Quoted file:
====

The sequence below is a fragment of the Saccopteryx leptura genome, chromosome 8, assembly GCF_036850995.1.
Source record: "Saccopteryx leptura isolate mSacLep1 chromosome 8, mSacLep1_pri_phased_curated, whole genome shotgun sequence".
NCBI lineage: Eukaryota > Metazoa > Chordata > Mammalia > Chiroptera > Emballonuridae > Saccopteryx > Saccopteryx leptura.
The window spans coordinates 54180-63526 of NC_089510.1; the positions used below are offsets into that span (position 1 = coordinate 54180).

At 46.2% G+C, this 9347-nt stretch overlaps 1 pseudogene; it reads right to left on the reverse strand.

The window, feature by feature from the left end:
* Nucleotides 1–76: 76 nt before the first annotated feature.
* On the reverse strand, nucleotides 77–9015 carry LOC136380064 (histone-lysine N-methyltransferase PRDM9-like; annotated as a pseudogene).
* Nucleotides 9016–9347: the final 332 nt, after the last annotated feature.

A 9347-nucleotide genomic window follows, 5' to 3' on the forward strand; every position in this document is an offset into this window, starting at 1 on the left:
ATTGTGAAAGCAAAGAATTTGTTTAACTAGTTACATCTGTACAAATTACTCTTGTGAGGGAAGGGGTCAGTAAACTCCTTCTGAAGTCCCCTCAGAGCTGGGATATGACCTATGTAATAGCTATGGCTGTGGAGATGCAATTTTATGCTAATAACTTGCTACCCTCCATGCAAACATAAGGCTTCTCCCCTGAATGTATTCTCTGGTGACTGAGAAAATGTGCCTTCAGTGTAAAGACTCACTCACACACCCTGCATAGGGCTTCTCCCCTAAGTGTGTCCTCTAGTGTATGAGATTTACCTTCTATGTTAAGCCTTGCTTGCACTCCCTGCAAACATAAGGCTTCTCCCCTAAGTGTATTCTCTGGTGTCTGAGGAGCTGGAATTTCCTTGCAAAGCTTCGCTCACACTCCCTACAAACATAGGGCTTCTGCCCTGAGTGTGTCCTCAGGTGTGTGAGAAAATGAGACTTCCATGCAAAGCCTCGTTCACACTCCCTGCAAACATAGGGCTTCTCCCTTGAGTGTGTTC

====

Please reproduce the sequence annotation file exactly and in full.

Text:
The sequence below is a fragment of the Saccopteryx leptura genome, chromosome 8, assembly GCF_036850995.1.
Source record: "Saccopteryx leptura isolate mSacLep1 chromosome 8, mSacLep1_pri_phased_curated, whole genome shotgun sequence".
NCBI lineage: Eukaryota > Metazoa > Chordata > Mammalia > Chiroptera > Emballonuridae > Saccopteryx > Saccopteryx leptura.
The window spans coordinates 54180-63526 of NC_089510.1; the positions used below are offsets into that span (position 1 = coordinate 54180).

At 46.2% G+C, this 9347-nt stretch overlaps 1 pseudogene; it reads right to left on the reverse strand.

The window, feature by feature from the left end:
* Nucleotides 1–76: 76 nt before the first annotated feature.
* On the reverse strand, nucleotides 77–9015 carry LOC136380064 (histone-lysine N-methyltransferase PRDM9-like; annotated as a pseudogene).
* Nucleotides 9016–9347: the final 332 nt, after the last annotated feature.

A 9347-nucleotide genomic window follows, 5' to 3' on the forward strand; every position in this document is an offset into this window, starting at 1 on the left:
ATTGTGAAAGCAAAGAATTTGTTTAACTAGTTACATCTGTACAAATTACTCTTGTGAGGGAAGGGGTCAGTAAACTCCTTCTGAAGTCCCCTCAGAGCTGGGATATGACCTATGTAATAGCTATGGCTGTGGAGATGCAATTTTATGCTAATAACTTGCTACCCTCCATGCAAACATAAGGCTTCTCCCCTGAATGTATTCTCTGGTGACTGAGAAAATGTGCCTTCAGTGTAAAGACTCACTCACACACCCTGCATAGGGCTTCTCCCCTAAGTGTGTCCTCTAGTGTATGAGATTTACCTTCTATGTTAAGCCTTGCTTGCACTCCCTGCAAACATAAGGCTTCTCCCCTAAGTGTATTCTCTGGTGTCTGAGGAGCTGGAATTTCCTTGCAAAGCTTCGCTCACACTCCCTACAAACATAGGGCTTCTGCCCTGAGTGTGTCCTCAGGTGTGTGAGAAAATGAGACTTCCATGCAAAGCCTCGTTCACACTCCCTGCAAACATAGGGCTTCTCCCTTGAGTGTGTTC